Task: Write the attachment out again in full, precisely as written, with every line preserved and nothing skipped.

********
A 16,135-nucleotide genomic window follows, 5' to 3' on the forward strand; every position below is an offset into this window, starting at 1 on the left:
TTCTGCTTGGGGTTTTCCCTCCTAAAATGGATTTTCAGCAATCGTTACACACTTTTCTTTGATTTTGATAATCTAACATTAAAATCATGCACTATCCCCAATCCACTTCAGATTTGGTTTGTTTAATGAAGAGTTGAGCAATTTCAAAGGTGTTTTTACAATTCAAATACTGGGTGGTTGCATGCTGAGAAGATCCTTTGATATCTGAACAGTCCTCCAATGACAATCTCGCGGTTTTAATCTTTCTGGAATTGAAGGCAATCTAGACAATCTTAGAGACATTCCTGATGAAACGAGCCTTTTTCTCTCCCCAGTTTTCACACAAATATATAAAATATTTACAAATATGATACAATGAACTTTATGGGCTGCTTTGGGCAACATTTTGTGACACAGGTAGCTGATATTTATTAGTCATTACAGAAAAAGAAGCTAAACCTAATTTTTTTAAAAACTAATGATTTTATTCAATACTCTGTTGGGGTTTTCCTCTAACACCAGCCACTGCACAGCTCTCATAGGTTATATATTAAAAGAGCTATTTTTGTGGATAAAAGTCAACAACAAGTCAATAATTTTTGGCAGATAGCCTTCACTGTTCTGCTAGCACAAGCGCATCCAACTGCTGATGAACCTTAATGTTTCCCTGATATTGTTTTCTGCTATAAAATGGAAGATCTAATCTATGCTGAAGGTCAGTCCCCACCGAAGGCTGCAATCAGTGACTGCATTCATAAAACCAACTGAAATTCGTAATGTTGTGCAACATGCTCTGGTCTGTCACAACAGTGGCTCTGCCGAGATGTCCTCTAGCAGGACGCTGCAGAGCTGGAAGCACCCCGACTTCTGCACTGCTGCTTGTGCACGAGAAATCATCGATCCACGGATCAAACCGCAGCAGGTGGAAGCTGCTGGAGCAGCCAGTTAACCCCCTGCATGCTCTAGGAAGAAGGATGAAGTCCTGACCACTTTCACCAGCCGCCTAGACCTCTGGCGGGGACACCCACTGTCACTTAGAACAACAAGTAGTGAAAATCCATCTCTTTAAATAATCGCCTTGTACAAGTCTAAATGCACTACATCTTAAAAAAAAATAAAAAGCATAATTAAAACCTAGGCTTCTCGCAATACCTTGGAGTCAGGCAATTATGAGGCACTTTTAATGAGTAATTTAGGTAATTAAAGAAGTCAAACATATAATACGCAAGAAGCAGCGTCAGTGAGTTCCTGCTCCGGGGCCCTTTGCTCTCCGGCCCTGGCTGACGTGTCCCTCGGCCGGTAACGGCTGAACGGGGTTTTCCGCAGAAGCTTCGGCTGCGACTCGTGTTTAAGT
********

A 16,135-nucleotide genomic window follows, 5' to 3' on the forward strand; every position below is an offset into this window, starting at 1 on the left:
TTCTGCTTGGGGTTTTCCCTCCTAAAATGGATTTTCAGCAATCGTTACACACTTTTCTTTGATTTTGATAATCTAACATTAAAATCATGCACTATCCCCAATCCACTTCAGATTTGGTTTGTTTAATGAAGAGTTGAGCAATTTCAAAGGTGTTTTTACAATTCAAATACTGGGTGGTTGCATGCTGAGAAGATCCTTTGATATCTGAACAGTCCTCCAATGACAATCTCGCGGTTTTAATCTTTCTGGAATTGAAGGCAATCTAGACAATCTTAGAGACATTCCTGATGAAACGAGCCTTTTTCTCTCCCCAGTTTTCACACAAATATATAAAATATTTACAAATATGATACAATGAACTTTATGGGCTGCTTTGGGCAACATTTTGTGACACAGGTAGCTGATATTTATTAGTCATTACAGAAAAAGAAGCTAAACCTAATTTTTTTAAAAACTAATGATTTTATTCAATACTCTGTTGGGGTTTTCCTCTAACACCAGCCACTGCACAGCTCTCATAGGTTATATATTAAAAGAGCTATTTTTGTGGATAAAAGTCAACAACAAGTCAATAATTTTTGGCAGATAGCCTTCACTGTTCTGCTAGCACAAGCGCATCCAACTGCTGATGAACCTTAATGTTTCCCTGATATTGTTTTCTGCTATAAAATGGAAGATCTAATCTATGCTGAAGGTCAGTCCCCACCGAAGGCTGCAATCAGTGACTGCATTCATAAAACCAACTGAAATTCGTAATGTTGTGCAACATGCTCTGGTCTGTCACAACAGTGGCTCTGCCGAGATGTCCTCTAGCAGGACGCTGCAGAGCTGGAAGCACCCCGACTTCTGCACTGCTGCTTGTGCACGAGAAATCATCGATCCACGGATCAAACCGCAGCAGGTGGAAGCTGCTGGAGCAGCCAGTTAACCCCCTGCATGCTCTAGGAAGAAGGATGAAGTCCTGACCACTTTCACCAGCCGCCTAGACCTCTGGCGGGGACACCCACTGTCACTTAGAACAACAAGTAGTGAAAATCCATCTCTTTAAATAATCGCCTTGTACAAGTCTAAATGCACTACATCTTAAAAAAAAATAAAAAGCATAATTAAAACCTAGGCTTCTCGCAATACCTTGGAGTCAGGCAATTATGAGGCACTTTTAATGAGTAATTTAGGTAATTAAAGAAGTCAAACATATAATACGCAAGAAGCAGCGTCAGTGAGTTCCTGCTCCGGGGCCCTTTGCTCTCCGGCCCTGGCTGACGTGTCCCTCGGCCGGTAACGGCTGAACGGGGTTTTCCGCAGAAGCTTCGGCTGCGACTCGTGTTTAAGT